Municipal Elections – My View


by Harmen Boersman

Flag flying is making news across Canada. Which flags will elected officials fly on municipal flag posts during the next four years?

The answer seems easy: the Municipal, the Provincial and the Canadian in one word: government flags should be flown on the municipal flag posts. Locally, the municipal government is mandated to, among other things, engage to foster goodwill and unity. The government flags are the ones that unite us.

We will soon elect a government and delegate to it the power to rule: adopt an official plan for development, propose administrative policies for the common good, vote on and enforce bylaws, create good will for all citizens, one person or one group at a time. The government flag(s) unifies us and assures us who is in charge of the well-being and security of the public space in the community. When there is an issue, residents know who to talk to.

The power to rule is enforced by law and the police or, if necessary, by the Canadian army. Canada adopted this parliamentary system of government from Britain and it has worked well for 150 years. It has allowed many immigrants and refugees to find a home in Canada, and it is worth defending.

Take the government flag down and replace it with the flag of a sub community. It creates doubt as to who is in charge in this municipality. A flag signifies power. That sub group cannot, and likely will not, deliver what the elected government is enabled to provide. It creates confusion and division.

Private residential organizations form an important component of a healthy Canadian community. Some have designed their own flag and fly it on their building or parade it through the street. Residents do not expect, nor request, the government flag to be taken down, or to share the municipal post site with their private one. Much goodwill has been created and practiced by private flag raising ceremonies to which the mayor and council, along with other members of the community, have been invited and participated.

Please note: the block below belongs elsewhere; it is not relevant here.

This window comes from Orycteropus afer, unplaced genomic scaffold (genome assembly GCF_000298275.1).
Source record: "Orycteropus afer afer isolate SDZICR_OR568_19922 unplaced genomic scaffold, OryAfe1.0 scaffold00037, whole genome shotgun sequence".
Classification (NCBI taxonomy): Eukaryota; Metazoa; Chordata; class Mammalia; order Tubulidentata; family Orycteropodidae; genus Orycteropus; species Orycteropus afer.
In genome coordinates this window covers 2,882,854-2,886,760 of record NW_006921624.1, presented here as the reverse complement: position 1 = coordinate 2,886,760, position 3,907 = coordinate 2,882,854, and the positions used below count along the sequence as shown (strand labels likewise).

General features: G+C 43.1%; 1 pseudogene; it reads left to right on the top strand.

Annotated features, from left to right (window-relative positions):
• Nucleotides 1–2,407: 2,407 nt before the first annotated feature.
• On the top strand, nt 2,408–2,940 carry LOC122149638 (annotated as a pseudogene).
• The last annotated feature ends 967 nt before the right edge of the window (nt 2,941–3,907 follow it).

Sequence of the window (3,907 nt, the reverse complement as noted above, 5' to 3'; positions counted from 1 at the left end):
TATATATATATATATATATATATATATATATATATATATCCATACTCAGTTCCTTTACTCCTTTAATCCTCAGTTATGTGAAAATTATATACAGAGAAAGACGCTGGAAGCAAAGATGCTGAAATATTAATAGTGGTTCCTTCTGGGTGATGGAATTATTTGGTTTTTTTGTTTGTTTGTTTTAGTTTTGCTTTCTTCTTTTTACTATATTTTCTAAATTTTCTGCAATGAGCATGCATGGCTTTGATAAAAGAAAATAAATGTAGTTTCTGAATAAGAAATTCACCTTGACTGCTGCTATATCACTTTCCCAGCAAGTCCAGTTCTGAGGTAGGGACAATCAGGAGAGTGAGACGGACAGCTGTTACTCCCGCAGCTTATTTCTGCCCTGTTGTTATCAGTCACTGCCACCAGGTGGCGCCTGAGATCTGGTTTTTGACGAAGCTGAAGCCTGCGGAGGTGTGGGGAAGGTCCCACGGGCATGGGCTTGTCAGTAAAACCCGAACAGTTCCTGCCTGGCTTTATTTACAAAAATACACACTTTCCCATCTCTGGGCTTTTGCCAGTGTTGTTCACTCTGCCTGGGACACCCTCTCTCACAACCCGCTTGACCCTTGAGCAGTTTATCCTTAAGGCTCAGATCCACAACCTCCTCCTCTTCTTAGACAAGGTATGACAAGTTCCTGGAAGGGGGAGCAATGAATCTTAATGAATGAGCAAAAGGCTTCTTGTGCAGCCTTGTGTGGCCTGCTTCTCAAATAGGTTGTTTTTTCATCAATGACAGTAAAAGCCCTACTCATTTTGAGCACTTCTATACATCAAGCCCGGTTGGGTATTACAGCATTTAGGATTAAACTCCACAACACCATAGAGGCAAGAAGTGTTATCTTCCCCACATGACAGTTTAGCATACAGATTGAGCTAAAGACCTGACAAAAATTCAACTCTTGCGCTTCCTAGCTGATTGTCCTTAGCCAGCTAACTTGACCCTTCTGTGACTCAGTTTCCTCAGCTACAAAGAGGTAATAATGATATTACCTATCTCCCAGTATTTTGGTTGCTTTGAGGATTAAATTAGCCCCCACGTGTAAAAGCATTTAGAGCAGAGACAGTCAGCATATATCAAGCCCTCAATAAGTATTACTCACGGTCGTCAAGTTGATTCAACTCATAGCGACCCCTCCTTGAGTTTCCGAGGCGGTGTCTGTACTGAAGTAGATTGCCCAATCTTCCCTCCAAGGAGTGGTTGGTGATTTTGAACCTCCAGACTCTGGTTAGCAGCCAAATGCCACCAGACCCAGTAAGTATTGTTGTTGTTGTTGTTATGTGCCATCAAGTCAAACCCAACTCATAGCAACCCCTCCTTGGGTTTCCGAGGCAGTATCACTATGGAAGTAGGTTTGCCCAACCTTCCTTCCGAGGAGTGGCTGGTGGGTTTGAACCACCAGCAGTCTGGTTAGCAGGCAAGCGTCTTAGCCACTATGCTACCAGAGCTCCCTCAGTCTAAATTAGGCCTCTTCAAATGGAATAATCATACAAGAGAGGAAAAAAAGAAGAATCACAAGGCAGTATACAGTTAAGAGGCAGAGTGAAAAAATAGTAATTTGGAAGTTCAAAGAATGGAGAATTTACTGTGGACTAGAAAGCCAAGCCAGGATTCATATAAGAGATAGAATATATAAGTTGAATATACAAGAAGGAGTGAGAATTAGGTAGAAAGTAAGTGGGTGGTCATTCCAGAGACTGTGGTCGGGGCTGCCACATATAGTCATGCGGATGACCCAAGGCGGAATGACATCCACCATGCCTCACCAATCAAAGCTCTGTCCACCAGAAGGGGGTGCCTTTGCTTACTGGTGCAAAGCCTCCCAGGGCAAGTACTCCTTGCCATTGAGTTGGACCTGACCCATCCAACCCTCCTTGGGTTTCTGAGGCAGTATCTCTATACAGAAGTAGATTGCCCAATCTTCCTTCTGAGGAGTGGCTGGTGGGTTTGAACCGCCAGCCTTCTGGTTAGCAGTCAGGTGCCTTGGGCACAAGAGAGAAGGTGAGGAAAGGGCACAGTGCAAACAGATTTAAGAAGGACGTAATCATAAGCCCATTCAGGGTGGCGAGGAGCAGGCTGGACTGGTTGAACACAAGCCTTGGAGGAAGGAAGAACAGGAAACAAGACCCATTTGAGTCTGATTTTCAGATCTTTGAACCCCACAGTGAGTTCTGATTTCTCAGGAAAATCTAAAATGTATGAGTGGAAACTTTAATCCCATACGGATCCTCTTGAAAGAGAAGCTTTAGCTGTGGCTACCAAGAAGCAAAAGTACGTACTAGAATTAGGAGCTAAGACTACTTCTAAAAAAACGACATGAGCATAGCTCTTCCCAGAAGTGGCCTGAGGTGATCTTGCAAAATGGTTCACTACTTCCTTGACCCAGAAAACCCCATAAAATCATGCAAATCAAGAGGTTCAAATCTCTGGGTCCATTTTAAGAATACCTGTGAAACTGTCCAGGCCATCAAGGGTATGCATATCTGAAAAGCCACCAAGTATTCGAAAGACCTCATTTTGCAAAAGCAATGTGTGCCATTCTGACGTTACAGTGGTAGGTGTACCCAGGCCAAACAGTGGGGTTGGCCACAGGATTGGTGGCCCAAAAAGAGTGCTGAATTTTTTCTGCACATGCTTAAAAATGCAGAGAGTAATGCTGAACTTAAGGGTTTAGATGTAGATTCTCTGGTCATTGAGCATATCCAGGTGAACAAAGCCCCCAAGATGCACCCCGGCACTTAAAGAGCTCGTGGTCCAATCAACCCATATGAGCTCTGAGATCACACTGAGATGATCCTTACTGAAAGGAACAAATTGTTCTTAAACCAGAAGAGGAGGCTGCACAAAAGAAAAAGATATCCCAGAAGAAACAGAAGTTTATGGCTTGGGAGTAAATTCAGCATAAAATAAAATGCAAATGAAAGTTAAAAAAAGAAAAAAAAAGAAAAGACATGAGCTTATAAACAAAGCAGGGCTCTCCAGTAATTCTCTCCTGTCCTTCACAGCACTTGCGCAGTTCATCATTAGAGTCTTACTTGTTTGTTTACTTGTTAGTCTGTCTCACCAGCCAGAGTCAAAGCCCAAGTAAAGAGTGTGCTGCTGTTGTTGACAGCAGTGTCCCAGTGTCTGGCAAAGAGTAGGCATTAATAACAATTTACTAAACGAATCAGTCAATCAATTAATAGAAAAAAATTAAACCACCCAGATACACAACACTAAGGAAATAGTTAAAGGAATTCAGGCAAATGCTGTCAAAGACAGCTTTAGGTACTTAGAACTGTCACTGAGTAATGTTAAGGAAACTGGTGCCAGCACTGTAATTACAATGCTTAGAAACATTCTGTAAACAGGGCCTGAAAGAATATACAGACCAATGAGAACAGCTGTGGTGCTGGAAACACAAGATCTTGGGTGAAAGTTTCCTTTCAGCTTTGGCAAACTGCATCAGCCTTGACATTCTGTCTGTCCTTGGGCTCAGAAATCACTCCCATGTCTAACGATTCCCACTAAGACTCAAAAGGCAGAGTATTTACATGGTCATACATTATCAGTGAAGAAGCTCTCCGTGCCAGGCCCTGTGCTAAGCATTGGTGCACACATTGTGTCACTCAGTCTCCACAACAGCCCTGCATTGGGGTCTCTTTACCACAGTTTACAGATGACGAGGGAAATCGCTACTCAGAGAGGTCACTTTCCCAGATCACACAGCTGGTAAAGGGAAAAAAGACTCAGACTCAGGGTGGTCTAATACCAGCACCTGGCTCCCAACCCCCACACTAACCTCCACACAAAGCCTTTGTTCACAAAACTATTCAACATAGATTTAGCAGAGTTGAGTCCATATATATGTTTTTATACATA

In this election, I am looking for a mayor and four councillors who will unquestionably practice their craft and defend unity under the watch of the flying North Grenville flag. Don’t you?


  1. Hmmmm…. this a clearly a parable… it’s meaning is vague and cloaked… For my part I surmise that the author is advocating against flying the Gay Rights Rainbow flag.

    On this matter I will disagree. It is the role of a municipal government to celebrate and reinforce the culture and morality of a community. When that same Council wishes to reinforce the need for North Grenville to stand up for all of our rights… and for LBGTQ identifying peoples in the community to finally arrive at a place where they are equal in all ways… and not be treated with hatred…. then I say… fly the rainbow flag on the flag poles I designed and installed at City Hall on behalf of NG. And please also fly North Grenville’s flag, the Canadian Maple Leaf and Ontario’s too. And do so for goodness and tolerance.

    That is a Council that North Grenville needs and wants.

  2. Hi Chris

    Which flag would you take down to fly the LGBTQ flag? I refused to take one of our flags down in order to fly the Franco Ontario flag. We compromised by showing the flag in the building. The francophone community were upset but as Mayor I felt my decision, supported by all councillors, was the correct way to go. As a resident of this community I would be severely pissed off to see any special treatment to any group other than veterans.


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